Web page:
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Will the Big Night be Coming Soon?

Posted by on Mar 4, 2017

Will the Big Night be Coming Soon?

Have you seen any signs of spring yet? We certainly have! Robins are actively feeding, red-winged blackbirds are beginning to sing, and it won’t be long before our resident salamanders come out from their winter refuges. Conditions have to be just right to entice them out from under their chosen cover objects; a warm 40° night with rain sets the stage for spotted salamanders to begin their migration. Will we soon see the required circumstances to set this charismatic species on the move? Keep an eye on the weather and another on nearby pools and ponds so as not to miss the big...

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Roly-poly-pede

Posted by on Feb 27, 2017

Roly-poly-pede

This Giant Millipede (Narceus americanus) doesn’t really have 1,000 legs. However, like all millipedes, it has two pairs of extremities on each of its body segments (centipedes always have only a single pair per body segment). Unlike their centipede ‘cousins’, millipedes lack the modified jaw-like first pair of legs that predatory centipedes use to catch and sometimes envenomate their prey. Instead, millipedes defend themselves by rolling into a tight spiral and/or using chemical defenses that can include cyanide! Worst case scenario, handling one of these beautiful ‘roly-poly-pedes’...

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White-throated Sparrow

Posted by on Feb 26, 2017

White-throated Sparrow

Here is a photo of a White-throated Sparrow (Zonotrichia albicollis) toughing it out in a recent snowstorm. Despite the fact that we were in the middle of February, this bird was already sporting its spring courting plumage; evidenced by its bright white throat and vibrant yellow lores. This is one of the first species you can expect to hear singing at the end of winter; their “oh-sweet-Canada” or “poor-Sam-Peabody” tune resonates from the brush. In some cases you might see White-throated Sparrows year-round – some birds will overwinter in the Northeast and head...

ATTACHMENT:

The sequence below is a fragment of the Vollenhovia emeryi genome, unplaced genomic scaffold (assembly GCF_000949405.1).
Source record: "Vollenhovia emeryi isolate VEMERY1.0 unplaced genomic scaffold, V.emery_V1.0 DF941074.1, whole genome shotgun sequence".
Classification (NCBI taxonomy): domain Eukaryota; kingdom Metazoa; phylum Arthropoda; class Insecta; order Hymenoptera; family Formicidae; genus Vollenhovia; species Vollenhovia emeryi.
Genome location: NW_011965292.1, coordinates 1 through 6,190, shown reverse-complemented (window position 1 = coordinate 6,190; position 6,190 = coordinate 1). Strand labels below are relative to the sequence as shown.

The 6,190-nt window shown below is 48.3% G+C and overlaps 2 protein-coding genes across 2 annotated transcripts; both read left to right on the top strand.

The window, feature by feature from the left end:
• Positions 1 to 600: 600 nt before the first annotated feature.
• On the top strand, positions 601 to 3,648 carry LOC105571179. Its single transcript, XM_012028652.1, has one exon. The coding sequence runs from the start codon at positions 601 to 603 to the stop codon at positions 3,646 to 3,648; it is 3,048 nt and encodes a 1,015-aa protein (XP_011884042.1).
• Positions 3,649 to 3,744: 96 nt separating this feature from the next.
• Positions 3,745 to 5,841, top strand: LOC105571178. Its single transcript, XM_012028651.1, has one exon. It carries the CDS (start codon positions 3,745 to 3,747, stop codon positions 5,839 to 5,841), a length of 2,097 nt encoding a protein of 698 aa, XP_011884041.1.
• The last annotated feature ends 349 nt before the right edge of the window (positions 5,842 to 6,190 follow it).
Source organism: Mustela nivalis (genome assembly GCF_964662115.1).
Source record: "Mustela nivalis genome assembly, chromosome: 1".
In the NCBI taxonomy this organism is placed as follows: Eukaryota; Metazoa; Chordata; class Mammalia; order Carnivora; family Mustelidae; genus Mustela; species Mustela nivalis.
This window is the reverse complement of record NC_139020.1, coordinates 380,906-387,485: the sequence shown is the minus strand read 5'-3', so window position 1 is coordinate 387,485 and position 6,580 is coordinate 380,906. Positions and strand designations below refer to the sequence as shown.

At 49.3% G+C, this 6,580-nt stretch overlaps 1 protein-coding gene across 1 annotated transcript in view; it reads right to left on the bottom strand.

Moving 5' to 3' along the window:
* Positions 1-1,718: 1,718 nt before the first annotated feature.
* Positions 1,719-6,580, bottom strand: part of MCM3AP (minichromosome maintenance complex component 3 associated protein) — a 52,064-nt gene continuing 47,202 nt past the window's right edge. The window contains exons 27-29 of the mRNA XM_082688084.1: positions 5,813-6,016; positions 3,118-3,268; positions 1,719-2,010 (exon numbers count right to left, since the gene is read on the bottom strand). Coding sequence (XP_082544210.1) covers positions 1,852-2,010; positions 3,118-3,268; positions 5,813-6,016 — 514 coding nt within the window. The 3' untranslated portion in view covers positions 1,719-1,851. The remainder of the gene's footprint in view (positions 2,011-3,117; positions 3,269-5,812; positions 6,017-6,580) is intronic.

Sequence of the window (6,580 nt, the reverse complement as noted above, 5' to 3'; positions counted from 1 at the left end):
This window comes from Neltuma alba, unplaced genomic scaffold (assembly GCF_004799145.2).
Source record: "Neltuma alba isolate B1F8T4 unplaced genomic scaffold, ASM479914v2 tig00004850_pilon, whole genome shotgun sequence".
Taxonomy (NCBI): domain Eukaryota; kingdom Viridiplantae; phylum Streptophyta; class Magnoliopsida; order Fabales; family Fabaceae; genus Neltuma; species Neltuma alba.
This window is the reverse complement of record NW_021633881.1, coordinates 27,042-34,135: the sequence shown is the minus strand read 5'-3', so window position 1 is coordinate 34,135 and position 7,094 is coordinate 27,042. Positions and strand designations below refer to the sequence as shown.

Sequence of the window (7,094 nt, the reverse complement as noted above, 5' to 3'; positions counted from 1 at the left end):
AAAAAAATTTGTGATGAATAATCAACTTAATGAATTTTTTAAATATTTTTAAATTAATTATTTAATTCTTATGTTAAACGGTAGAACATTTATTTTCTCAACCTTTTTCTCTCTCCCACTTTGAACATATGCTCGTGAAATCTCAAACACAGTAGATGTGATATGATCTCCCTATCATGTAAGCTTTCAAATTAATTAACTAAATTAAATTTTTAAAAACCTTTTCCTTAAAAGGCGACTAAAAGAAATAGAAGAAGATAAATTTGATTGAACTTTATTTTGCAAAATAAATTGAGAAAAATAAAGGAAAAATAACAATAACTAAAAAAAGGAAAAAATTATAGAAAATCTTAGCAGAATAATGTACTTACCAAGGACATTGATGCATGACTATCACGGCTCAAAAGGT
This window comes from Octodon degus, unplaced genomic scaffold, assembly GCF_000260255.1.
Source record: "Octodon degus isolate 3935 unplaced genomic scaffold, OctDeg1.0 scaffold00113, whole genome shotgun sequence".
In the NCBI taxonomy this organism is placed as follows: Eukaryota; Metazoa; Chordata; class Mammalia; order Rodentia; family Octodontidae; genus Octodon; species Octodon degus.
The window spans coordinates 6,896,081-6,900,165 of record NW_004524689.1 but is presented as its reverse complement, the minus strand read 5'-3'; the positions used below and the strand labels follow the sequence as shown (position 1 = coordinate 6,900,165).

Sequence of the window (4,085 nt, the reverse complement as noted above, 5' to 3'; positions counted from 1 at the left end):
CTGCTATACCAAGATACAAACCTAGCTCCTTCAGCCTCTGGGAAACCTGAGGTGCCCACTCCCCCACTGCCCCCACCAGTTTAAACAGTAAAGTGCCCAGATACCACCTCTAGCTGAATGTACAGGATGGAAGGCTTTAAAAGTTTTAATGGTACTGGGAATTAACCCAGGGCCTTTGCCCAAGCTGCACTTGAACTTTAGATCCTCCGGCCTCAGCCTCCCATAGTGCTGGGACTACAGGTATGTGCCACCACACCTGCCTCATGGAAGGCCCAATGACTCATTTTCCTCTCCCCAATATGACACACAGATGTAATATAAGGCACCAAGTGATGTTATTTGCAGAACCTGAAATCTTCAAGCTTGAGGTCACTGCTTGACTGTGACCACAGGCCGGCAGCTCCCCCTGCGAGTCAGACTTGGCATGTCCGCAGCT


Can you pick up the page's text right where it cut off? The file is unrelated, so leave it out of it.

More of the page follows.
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Dragons of the Northeastern Forest?

Posted by on Feb 25, 2017

Dragons of the Northeastern Forest?

Do you still consider yourself to be a kid at heart? I definitely have my own “kid” moments when I’m out in the field flipping logs or dip netting pools to see what may be living beneath the surface of the forest floor or a body of water. One species in particular that I love to find in our northeastern forests is the spotted salamander (Ambystoma maculatum). Known for their large black bodies spotted with bright yellow dots, this charismatic species is hard to miss when out in the open. However, they are typically only seen out and about once a year; during their spring...

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Zombie Fungus?

Posted by on Feb 22, 2017

Zombie Fungus?

During a recent Hemlock Woolly Adelgid survey, one of our volunteers found a little yellow blob attached to a hemlock twig. The mass was clearly not HWA, but curiosity prompted me to bring it back to the office for examination. A closer look under the microscope revealed that the blob actually consisted of a powdery fungus encapsulating a dead spider! After a bit of research, I came to suspect that it might be some sort of Cordyceps; a genus of parasitic fungi capable of taking control of an arthropod, thus directing it to navigate to a favorable position for the fungi’s spores to...

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Slimy Salamander (Plethodon glutinosus)

Posted by on Feb 18, 2017

Slimy Salamander (Plethodon glutinosus)

There’s always that one subject that is particularly challenging to photograph, and for me it’s the Slimy Salamander. They live in dense forests where the light is quite low and they quickly retreat from bright light, so without a high shutter speed your chances of capturing these secretive salamanders is next to none. What’s more, their jet black body and eyes makes it difficult to get the focus just right. And if you try to move them into a better position, your fingers get coated in their gooey secretions and then you stick to anything else you touch! These elusive...

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